The concept of the “edge” is important when it comes to networking and telecommunications. There are two concepts in particular that use this terminology: the network edge and edge computing. These are distinct and separate constructs, but they are not entirely unrelated.
In this article, we’ll look at both and see how they differ and how they are interrelated.
Network edge basics
When talking about the network edge, we essentially mean the physical portion of the network that interconnects with “the outside world.” The most typical example is an enterprise network that connects to the internet. The network edge is the location where the enterprise network meets the internet.
Typically, as shown in the diagram above, there is some specialized equipment at the network edge that ensures connectivity and security. But the network edge is not something that has to do exclusively with the internet. It may also be the location where your network meets another private network, such as in a multi-site deployment where a single enterprise may have multiple remote locations. In this case, the network edge is the WAN connection at each remote site.
In either case, the design of the network edge is critical and must include the following concepts:
- Security – Because the internet is inherently hostile, security must be ensured at the network edge. Even if you connect to other private networks, if they are not under your administration, they may potentially be insecure. This is why we often find devices such as firewalls and intrusion prevention systems installed at this location.
- Redundancy – The network edge can be a single point of failure. If it breaks down, internet and telephony services will be lost. For this reason, redundancy is an integral part of edge network design.
- WAN optimization – Using Software-Defined WAN (SD-WAN) technologies, the network edge can be optimized to ensure high-quality communications for all applications, including cloud-based and real-time services, which can be sensitive to edge network performance.
In the context of edge computing, the “edge” here is somewhat different. Edge computing is a concept that has to do with the provisioning of cloud-based services to connected clients. The edge in this case refers to the edge of the application and services network — the network infrastructure offering these cloud-based services.
Edge computing is a distributed computing concept that brings computing and storage resources physically closer to the end user. It is made possible in large part due to systems virtualization and cloud-based applications. In this context, these resources are brought to the edge of the application and services network, as shown below.
The above diagram shows a mobile client connecting to the cellular network using cloud-based services. The cloud-based servers delivering these services may be found anywhere on the globe and are accessed over the internet. However, if they are physically far from the client, communication with these cloud-based servers may suffer latency, also known as network propagation delay, on the order of several hundred milliseconds or more. For some applications, this is unacceptable.
Edge computing brings some of the CPU and storage resources for these services physically closer to the mobile client, thus reducing the latency to values within tens of milliseconds or less. The above diagram shows an example used for mobile networks. This is because edge computing is especially useful to mobile networks and vital for many applications that 5G promises, requiring latency values of less than 10ms.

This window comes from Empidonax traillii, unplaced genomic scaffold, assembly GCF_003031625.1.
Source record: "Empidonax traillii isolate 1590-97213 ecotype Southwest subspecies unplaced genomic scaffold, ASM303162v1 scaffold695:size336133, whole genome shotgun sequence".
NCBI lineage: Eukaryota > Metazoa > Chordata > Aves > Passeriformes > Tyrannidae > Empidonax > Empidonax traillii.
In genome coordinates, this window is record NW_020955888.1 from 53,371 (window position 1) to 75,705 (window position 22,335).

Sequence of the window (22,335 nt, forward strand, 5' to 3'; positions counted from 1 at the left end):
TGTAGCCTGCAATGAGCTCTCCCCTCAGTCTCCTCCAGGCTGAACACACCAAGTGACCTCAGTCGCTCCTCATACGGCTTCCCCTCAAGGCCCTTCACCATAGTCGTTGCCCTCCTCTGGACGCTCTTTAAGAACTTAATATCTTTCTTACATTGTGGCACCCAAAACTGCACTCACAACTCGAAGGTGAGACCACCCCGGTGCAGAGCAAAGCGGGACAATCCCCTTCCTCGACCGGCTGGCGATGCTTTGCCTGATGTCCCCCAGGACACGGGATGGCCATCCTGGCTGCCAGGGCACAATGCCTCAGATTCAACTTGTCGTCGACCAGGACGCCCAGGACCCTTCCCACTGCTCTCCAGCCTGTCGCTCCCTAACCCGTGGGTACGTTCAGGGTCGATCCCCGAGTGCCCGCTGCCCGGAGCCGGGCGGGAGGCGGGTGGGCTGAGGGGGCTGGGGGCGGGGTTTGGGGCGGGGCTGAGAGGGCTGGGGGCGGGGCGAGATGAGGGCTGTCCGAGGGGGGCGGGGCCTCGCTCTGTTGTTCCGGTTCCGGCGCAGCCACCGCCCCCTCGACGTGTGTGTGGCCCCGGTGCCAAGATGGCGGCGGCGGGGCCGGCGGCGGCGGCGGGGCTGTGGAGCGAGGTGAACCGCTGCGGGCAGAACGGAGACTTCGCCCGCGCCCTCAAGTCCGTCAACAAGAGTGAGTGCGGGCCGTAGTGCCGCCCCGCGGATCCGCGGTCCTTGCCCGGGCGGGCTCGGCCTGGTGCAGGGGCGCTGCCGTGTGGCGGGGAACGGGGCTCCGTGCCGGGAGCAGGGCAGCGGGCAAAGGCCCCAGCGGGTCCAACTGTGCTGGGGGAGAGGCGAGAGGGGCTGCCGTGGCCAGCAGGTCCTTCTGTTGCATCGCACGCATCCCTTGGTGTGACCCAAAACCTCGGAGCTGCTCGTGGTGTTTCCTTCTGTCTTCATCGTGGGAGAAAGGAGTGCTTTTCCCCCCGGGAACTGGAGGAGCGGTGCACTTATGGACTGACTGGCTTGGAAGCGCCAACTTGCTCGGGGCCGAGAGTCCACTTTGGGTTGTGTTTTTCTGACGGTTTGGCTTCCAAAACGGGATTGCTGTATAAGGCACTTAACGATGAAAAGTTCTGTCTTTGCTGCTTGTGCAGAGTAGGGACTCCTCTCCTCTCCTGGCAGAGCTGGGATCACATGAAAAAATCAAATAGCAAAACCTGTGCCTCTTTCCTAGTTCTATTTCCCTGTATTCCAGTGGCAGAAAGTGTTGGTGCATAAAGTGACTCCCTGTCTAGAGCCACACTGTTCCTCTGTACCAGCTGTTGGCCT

Edge computing plays a vital role in applications served to wired clients, too. For any particular application, creating a distributed edge computing scheme (rather than a single data center serving clients worldwide) will bring service resources closer to the end users, improving communications. Where servers may be over a dozen hops away, edge computing can reduce this to one or two hops, drastically decreasing latency. This is especially useful for applications such as gaming, facial recognition algorithms, vehicular automation, smart cities, smart industry, and home automation systems, to name a few.
How edge computing and the network edge interact
As network applications of all types become more specialized and demanding, the design of networks must meet those demands. Although edge computing and network edge technologies are not directly related, when both are implemented, they can complement each other, delivering even higher performance to today’s increasingly demanding network services.
Employing secure, redundant, and optimized network edge infrastructure in conjunction with applications augmented using edge computing architecture delivers fast, reliable, and protected services to end users of all types of networks.
Networks and the services they deliver were once composed of discrete and self-contained entities that performed specific functions. Today, virtualization has allowed us to break those entities apart, allowing for a more fluid and flexible network design and deployment. We can now place individual resources and constructs, such as memory, storage, CPU, bandwidth, security, redundancy, and optimization wherever we want on network infrastructure. Network edge technologies and edge computing are two technologies that adhere to this new design and deployment strategy, enabling the applications of today and of the future.
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